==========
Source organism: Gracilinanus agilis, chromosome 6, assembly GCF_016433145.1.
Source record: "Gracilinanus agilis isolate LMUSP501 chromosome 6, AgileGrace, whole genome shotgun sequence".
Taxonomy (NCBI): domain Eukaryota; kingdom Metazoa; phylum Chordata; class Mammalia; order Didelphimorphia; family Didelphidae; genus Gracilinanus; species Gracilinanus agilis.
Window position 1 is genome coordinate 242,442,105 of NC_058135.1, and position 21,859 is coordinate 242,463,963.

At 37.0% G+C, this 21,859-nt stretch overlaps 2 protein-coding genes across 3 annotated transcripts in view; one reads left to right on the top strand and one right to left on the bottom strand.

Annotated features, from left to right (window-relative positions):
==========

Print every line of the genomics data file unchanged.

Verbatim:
Source organism: Gracilinanus agilis, chromosome 6, assembly GCF_016433145.1.
Source record: "Gracilinanus agilis isolate LMUSP501 chromosome 6, AgileGrace, whole genome shotgun sequence".
Taxonomy (NCBI): domain Eukaryota; kingdom Metazoa; phylum Chordata; class Mammalia; order Didelphimorphia; family Didelphidae; genus Gracilinanus; species Gracilinanus agilis.
Window position 1 is genome coordinate 242,442,105 of NC_058135.1, and position 21,859 is coordinate 242,463,963.

At 37.0% G+C, this 21,859-nt stretch overlaps 2 protein-coding genes across 3 annotated transcripts in view; one reads left to right on the top strand and one right to left on the bottom strand.

Annotated features, from left to right (window-relative positions):